Romulus and Remus, the Lupercal, Father Tiber, and the Palatine on a relief from an altar dating to the reign of Trajan (AD 98-117)
A scene of combat, perhaps between Romulus and Remus, described by some ancient authors as having taken place near the Ficus Ruminalis. Pentelic marble, fragment from the frieze of the Basilica Aemilia, 1st century BC–1st century AD.

The Ficus Ruminalis was a wild fig tree that had religious and mythological significance in ancient Rome. It stood near the small cave known as the Lupercal at the foot of the Palatine Hill and was the spot where according to tradition the floating makeshift cradle of Romulus and Remus landed on the banks of the Tiber. There they were nurtured by the she-wolf and discovered by Faustulus.[1][2] The tree was sacred to Rumina, one of the birth and childhood deities, who protected breastfeeding in humans and animals.[3] St. Augustine mentions a Jupiter Ruminus.[4]


The wild fig tree was thought to be the male, wild counterpart of the cultivated fig, which was female. In some Roman sources, the wild fig is caprificus, literally "goat fig". The fruit of the fig tree is pendulous, and the tree exudes a milky sap if cut. Rumina and Ruminalis ("of Rumina") were connected by some Romans to rumis or ruma, "teat, breast," but some modern linguists think it is more likely related to the names Roma and Romulus, which may be based on rumon, perhaps a word for "river" or an archaic name for the Tiber.[5]


The tree is associated with the legend of Romulus and Remus, and stood where their cradle came to rest on the banks of the Tiber, after their abandonment. It was thought to be located in the Velabrum, a short distance from the Lupercal. The tree offered the twins shade and shelter in their suckling by a she-wolf, just outside the nearby Lupercal cave, until their discovery and fostering by the shepherd Faustulus and his wife Acca Larentia. Remus was eventually killed by Romulus, who went on to found Rome on the Palatine Hill, above the cave.[6][7]


Faustulus discovers the twins suckling the she-wolf under the Ficus Ruminalis (2nd century AD)
Relief from the Plutei of Trajan, with the Ficus Ruminalis at right

A statue of the she-wolf was supposed to have stood next to the Ficus Ruminalis. In 296 BC, the curule aediles Gnaeus and Quintus Ogulnius placed images of Romulus and Remus as babies suckling under her teats.[8] It may be this sculpture group that is represented on coins.[9]

The Augustan historian Livy says that the tree still stood in his day,[10] but his younger contemporary Ovid observes only vestigia, "traces,"[11] perhaps the stump.[12] A textually problematic passage in Pliny[13] seems to suggest that the tree was miraculously transplanted by the augur Attus Navius to the Comitium. This fig tree, however, was the Ficus Navia, so called for the augur. Tacitus refers to the Ficus Navia as the Arbor Ruminalis, an identification that suggests it had replaced the original Ficus Ruminalis, either symbolically after the older tree's demise, or literally, having been cultivated as an offshoot. The Ficus Navia grew from a spot that had been struck by lightning and was thus regarded as sacred.[14] Pliny's obscure reference may be to the statue of Attus Navius in front of the Curia Hostilia:[15] he stood with his lituus raised in an attitude that connected the Ficus Navia and the accompanying representation of the she-wolf to the Ficus Ruminalis, "as if" the tree had crossed from one space to the other.[16] When the Ficus Navia drooped, it was taken as a bad omen for Rome. When it died, it was replaced.[17] In 58 AD, it withered, but then revived and put forth new shoots.[18]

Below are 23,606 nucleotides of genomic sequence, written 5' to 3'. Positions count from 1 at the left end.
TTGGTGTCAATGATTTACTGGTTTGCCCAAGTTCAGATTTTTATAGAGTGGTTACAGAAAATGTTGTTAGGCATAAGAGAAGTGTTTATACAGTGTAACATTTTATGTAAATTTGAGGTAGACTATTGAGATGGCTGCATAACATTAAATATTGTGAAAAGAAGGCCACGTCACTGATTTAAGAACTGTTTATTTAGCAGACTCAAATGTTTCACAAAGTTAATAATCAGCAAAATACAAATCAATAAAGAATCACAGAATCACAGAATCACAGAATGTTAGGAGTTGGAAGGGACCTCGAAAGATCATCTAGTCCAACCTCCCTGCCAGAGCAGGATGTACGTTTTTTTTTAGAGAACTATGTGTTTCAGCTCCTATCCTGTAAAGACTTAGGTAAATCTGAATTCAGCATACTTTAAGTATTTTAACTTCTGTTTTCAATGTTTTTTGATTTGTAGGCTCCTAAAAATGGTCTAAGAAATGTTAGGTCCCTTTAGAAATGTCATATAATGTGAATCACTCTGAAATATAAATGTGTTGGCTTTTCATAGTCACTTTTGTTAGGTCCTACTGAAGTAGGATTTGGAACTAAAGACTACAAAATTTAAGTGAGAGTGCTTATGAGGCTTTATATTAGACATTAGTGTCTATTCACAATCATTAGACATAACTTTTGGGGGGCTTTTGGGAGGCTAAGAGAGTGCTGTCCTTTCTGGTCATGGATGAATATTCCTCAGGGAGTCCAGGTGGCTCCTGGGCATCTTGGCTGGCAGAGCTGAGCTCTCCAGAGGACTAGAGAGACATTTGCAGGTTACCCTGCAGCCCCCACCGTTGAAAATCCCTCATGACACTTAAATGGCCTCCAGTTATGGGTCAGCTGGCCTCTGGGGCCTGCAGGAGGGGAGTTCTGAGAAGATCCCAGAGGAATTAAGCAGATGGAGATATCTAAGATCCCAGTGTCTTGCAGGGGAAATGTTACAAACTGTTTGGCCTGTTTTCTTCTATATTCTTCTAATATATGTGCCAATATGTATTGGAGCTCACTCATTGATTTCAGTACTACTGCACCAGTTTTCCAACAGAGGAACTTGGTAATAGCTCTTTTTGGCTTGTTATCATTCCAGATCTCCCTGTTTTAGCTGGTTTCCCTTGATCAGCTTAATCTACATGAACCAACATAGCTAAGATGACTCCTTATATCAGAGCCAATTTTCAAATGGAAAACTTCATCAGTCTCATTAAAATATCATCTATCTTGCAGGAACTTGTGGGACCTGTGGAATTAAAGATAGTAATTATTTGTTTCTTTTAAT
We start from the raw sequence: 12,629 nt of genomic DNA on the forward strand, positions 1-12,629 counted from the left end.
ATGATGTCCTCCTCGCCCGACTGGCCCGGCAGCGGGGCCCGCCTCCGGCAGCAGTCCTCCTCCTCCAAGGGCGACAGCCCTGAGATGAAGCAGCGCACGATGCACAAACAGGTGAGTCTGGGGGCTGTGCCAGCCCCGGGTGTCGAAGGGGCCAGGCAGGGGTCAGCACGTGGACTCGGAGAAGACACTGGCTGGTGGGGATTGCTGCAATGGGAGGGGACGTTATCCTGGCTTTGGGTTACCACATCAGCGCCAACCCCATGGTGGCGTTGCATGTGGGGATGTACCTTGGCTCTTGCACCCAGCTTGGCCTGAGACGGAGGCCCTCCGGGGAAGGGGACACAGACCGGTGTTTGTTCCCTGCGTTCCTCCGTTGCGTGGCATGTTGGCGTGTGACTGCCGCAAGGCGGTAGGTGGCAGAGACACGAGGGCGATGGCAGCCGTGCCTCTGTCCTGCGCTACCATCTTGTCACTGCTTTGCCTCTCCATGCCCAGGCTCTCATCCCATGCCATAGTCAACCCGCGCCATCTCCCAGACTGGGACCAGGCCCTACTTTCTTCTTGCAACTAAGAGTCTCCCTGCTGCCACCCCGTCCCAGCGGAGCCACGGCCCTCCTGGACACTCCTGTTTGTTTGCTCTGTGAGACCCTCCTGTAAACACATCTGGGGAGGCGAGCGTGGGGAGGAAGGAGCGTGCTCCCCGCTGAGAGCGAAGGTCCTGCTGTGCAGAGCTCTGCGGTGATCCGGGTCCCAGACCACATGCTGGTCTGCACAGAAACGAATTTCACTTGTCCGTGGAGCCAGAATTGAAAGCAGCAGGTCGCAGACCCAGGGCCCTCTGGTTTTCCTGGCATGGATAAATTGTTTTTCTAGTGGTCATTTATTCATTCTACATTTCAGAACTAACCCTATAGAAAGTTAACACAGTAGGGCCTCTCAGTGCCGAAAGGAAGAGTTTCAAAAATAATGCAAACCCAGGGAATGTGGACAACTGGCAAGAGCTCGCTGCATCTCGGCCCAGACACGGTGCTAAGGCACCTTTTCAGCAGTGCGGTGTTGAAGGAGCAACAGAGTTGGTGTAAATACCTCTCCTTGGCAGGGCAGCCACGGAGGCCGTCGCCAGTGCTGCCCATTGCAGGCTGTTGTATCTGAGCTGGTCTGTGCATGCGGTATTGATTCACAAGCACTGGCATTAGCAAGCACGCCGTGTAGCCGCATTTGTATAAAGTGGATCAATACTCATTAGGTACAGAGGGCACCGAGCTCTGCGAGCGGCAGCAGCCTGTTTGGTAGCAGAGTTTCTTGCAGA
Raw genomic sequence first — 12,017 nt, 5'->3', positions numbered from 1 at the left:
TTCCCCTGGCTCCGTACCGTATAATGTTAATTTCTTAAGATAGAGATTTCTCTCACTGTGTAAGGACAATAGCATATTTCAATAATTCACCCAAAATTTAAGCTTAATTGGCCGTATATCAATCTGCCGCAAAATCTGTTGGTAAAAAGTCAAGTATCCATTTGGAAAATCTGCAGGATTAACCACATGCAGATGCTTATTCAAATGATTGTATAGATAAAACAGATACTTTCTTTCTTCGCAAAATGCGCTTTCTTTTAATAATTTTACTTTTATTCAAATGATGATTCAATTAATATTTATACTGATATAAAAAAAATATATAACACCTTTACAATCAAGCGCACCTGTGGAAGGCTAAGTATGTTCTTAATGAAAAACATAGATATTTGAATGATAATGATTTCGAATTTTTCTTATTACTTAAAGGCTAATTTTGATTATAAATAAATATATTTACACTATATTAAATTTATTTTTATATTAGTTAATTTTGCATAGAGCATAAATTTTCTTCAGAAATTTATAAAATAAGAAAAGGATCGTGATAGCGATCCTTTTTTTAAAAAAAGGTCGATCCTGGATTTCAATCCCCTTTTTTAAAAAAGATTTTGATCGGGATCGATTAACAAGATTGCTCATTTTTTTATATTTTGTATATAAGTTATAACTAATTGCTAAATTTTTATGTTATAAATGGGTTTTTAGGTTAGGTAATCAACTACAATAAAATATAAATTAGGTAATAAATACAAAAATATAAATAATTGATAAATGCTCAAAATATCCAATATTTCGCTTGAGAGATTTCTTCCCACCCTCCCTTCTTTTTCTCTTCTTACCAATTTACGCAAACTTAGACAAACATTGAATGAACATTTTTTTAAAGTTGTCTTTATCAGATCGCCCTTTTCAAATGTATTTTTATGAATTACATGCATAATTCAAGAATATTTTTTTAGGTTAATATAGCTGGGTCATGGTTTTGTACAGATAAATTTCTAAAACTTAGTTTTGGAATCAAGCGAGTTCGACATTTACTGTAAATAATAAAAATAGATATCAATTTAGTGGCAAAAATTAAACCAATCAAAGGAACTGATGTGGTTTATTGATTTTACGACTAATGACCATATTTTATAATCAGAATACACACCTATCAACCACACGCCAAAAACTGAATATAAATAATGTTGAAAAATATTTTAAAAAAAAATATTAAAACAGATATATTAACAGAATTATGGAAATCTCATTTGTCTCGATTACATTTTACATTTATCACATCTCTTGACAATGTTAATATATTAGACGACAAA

In the archaeology of the Comitium, several irregular stone-lined shafts in rows, dating from Republican phases of pavement, may have been apertures to preserve venerable trees during rebuilding programs. Pliny mentions other sacred trees in the Roman Forum, with two additional figs. One fig was removed with a great deal of ritual fuss because its roots had undermined a statue of Silvanus. A relief on the Plutei of Trajan depicts Marsyas the satyr, whose statue stood in the Comitium, next to a fig tree that is placed on a plinth, as if it too were a sculpture. It is unclear whether this representation means that sacred trees might be replaced with artificial or pictorial ones. The apertures were paved over in the time of Augustus, an event that may explain Ovid's vestigia.[19]

See also


  1. ^ Livy, I.4
  2. ^ Varro, De lingua latina 5.54; Pliny, Natural History 15.77; Plutarch, Life of Romulus 4.1; Servius, note to Aeneid 8.90; Festus 332–333 (edition of Lindsay).
  3. ^ Lawrence Richardson, A New Topographical Dictionary of Ancient Rome (Johns Hopkins University Press, 1992), p. 151.
  4. ^ Augustine, De Civitate Dei 7.11, as cited by Arthur Bernard Cook, "The European Sky-God, III: The Italians," Folklore 16.3 (1905), p. 301.
  5. ^ Richardson, Topographical Dictionary, p. 151.
  6. ^ Livy, I.4
  7. ^ Varro, De lingua latina 5.54; Pliny, Natural History 15.77; Plutarch, Life of Romulus 4.1; Servius, note to Aeneid 8.90; Festus 332–333 (edition of Lindsay).
  8. ^ Livy 10.23.12; Dionysius of Halicarnassus 1.79.8.
  9. ^ Richardson, Topographical Dictionary, p. 151.
  10. ^ Livy 1.4: ubi nunc ficus Ruminalis est.
  11. ^ Ovid, Fasti 2.411.
  12. ^ Richardson, Topographical Dictionary, p. 151.
  13. ^ Pliny, Natural History 15.77.
  14. ^ Richardson, Topographical Dictionary, p. 150.
  15. ^ Festus 168–170 (Lindsay); Dionysius of Halicarnassus 3.71.5.
  16. ^ Richardson, Topographical Dictionary, pp. 150–151.
  17. ^ Pliny, Natural History 15.77.
  18. ^ Tacitus, Annales 13.58.
  19. ^ Rabun Taylor, "Roman Oscilla: An Assessment," in RES: Anthropology and Aesthetics 48 (2005), pp. 91–92. Taylor conjectures that oscilla were hung from such trees.